• I did not finish a book using his “Write Your Novel In a Year” bit. But I already have 2 written and 2 half finished. I liked a lot of his stuff, though. Just as we found with all the craft we learned in the McDaniel Romance Writing program and everything we’ve all learned from conferences, workshops, and other resources, some of it resonated and made things happen in my writing and some of it, as you said, didn’t fit my wheelhouse.

  2. Sounds interesting! Re: the clockwork orange. I have to say that title has always intrigued me, but the book’s reputation has kept me from reading it. I don’t think I’m very interested in how young angry men deal with a dystopic society. I understand that the book and the movie was very influential on David Bowie, so I’ve been stumbling across references to Burgess’ book several times a week for the past year. I may have to break down and read it. If nothing else, it might produce an allergic reaction that makes good fiction in response.

    (-: I was thinking about doing a post about the first chapter next Saturday. I’m reading some short stories, and the first one really got me thinking about how to do the first scenes right for the reader. I think your blogger put the first chapter business in the right place, though: this sort of thing should be analyzed at the beginning of the end of the process, not at the discovery level. Things can change so much in the writing of a book, and one never quite knows what exactly must be foreshadowed or emphasized in chapter one.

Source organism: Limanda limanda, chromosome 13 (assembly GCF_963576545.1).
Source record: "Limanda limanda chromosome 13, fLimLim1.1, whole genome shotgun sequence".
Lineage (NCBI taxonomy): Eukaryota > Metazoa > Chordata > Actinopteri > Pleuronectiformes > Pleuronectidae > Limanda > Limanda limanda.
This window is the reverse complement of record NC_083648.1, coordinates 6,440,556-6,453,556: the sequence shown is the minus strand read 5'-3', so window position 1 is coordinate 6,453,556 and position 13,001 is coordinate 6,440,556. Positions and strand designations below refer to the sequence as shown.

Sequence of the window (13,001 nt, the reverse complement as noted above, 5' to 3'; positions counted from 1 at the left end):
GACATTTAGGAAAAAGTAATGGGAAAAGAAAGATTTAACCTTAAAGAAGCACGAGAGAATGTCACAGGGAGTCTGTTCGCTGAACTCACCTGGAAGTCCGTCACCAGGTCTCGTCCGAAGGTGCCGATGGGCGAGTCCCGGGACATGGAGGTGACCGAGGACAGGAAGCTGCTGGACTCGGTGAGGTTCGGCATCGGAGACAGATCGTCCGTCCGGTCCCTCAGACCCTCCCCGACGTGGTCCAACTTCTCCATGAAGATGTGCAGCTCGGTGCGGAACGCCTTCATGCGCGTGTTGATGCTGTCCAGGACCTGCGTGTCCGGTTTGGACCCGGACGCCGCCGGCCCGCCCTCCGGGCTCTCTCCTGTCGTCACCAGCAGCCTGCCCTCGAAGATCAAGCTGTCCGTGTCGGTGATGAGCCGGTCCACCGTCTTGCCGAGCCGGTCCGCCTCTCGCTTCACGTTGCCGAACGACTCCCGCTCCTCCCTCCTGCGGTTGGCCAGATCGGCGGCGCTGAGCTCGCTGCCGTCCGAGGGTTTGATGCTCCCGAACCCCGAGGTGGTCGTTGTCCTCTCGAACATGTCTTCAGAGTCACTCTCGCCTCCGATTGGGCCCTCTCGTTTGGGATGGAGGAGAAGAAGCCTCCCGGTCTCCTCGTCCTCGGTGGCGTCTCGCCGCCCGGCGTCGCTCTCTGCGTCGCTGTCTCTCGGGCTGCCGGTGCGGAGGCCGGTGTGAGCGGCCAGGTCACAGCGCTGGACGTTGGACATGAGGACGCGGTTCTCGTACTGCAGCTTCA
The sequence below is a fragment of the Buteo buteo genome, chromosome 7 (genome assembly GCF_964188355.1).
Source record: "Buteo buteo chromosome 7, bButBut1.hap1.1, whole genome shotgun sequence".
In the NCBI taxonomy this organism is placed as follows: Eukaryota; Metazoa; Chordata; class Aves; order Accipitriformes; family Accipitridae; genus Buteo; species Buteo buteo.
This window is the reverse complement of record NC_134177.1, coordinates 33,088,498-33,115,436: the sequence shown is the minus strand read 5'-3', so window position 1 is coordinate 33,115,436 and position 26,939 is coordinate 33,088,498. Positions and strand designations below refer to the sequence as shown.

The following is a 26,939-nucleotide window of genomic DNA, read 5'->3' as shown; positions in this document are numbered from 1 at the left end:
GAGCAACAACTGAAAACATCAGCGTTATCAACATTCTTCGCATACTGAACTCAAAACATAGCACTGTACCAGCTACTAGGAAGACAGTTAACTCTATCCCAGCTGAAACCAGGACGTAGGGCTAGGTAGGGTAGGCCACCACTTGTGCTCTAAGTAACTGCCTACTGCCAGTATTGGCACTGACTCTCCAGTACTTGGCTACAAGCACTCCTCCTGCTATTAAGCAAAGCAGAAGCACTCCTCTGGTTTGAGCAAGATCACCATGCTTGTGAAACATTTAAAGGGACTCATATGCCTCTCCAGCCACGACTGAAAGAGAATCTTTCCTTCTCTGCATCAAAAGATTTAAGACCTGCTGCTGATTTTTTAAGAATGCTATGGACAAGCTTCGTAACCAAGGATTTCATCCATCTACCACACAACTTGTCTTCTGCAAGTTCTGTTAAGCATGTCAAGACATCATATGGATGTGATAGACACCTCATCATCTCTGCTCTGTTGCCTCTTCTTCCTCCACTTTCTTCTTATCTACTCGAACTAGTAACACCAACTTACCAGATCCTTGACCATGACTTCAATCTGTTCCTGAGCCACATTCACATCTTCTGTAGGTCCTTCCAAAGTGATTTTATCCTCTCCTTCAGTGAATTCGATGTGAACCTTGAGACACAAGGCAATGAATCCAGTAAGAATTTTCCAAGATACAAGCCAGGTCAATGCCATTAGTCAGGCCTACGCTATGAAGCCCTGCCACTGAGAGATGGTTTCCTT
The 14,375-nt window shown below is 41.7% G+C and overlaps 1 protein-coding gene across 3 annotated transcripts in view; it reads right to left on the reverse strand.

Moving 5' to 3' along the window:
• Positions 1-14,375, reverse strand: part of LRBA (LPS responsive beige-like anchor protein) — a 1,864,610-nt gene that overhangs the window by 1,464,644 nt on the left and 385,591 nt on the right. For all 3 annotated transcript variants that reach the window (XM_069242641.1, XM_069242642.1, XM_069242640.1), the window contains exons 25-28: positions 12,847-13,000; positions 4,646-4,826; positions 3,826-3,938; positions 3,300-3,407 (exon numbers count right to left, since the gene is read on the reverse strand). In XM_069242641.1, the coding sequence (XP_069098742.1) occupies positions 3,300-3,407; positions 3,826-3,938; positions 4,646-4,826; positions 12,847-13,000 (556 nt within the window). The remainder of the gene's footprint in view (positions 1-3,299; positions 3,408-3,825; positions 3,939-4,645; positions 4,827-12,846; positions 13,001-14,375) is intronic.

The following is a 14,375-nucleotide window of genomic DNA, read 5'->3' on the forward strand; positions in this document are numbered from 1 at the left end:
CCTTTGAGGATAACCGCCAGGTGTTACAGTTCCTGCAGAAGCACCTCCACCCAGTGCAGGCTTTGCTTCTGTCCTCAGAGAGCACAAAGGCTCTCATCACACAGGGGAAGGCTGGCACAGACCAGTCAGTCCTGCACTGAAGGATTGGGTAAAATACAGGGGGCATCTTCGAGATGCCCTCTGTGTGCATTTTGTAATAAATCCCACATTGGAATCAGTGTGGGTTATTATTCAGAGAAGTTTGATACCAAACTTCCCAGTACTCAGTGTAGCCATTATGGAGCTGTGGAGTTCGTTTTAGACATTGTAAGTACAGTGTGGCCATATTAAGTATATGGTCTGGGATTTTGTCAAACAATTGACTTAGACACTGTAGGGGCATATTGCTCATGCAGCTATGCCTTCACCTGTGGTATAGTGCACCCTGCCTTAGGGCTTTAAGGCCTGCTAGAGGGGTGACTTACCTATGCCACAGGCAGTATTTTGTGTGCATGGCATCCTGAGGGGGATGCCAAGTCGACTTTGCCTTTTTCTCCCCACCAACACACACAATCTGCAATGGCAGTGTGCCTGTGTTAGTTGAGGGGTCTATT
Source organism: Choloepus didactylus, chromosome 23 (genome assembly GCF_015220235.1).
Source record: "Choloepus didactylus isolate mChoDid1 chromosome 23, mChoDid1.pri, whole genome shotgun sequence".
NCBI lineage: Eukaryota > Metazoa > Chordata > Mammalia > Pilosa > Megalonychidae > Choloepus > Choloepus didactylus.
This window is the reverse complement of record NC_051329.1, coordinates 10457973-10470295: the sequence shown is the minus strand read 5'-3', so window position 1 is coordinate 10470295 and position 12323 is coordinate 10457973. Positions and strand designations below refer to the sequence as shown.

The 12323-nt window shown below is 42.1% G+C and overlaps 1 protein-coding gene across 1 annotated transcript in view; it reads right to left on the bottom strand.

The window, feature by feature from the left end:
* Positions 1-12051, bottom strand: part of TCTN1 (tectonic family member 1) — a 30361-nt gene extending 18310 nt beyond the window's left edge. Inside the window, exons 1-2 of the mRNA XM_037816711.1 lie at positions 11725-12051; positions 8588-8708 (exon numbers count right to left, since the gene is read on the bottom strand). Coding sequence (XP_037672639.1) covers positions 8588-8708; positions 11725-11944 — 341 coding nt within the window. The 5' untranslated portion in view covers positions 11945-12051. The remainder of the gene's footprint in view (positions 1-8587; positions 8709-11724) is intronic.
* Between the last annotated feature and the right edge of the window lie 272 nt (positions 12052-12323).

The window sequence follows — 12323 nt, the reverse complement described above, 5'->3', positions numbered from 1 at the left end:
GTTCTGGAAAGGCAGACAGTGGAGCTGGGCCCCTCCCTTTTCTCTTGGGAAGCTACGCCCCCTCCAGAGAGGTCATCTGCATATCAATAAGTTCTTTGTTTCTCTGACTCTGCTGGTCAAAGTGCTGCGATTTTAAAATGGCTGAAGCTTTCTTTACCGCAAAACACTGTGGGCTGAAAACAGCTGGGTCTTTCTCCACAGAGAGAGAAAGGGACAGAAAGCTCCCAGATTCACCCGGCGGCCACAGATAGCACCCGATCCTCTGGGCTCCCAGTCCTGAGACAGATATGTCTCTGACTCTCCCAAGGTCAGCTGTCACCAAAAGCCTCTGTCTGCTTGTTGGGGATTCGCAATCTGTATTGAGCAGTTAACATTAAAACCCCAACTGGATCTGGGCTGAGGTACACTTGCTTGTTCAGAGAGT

However, as a mission statement, maybe those things are fine to think about and include at the beginning of the discovery process (if one has strong thoughts on the matter). I think we have to realize that those darlings may have to be murdered at some point, though.

    • I’m interested in your first chapter post. That is such an important part of the story. If there is a good first chapter, I’m all in and rarely throw the book against the wall (although I have). I’d love to hear about attempts at titles using the 12-steps (sorry, 12 easy ways).

      • (-: I have sucked at titles ever since second-grade and the SRA reading cards where sometimes they asked you to choose a title for the “story”. Maybe I should take a look. I’ve heard, though, that in a lot of cases the publishers will change the title anyway, so it’s never been particularly important to me (except as a mission statement for myself — my titles are usually some trigger word or words for the story).

        Self-publishing, of course, means it’s up to the judgement of the author and however many friends s/he can rope into brainstorming titles . . . .

        (-: I think I’ll give the first chapter post a try, then. I could finish up early and sleep in tomorrow!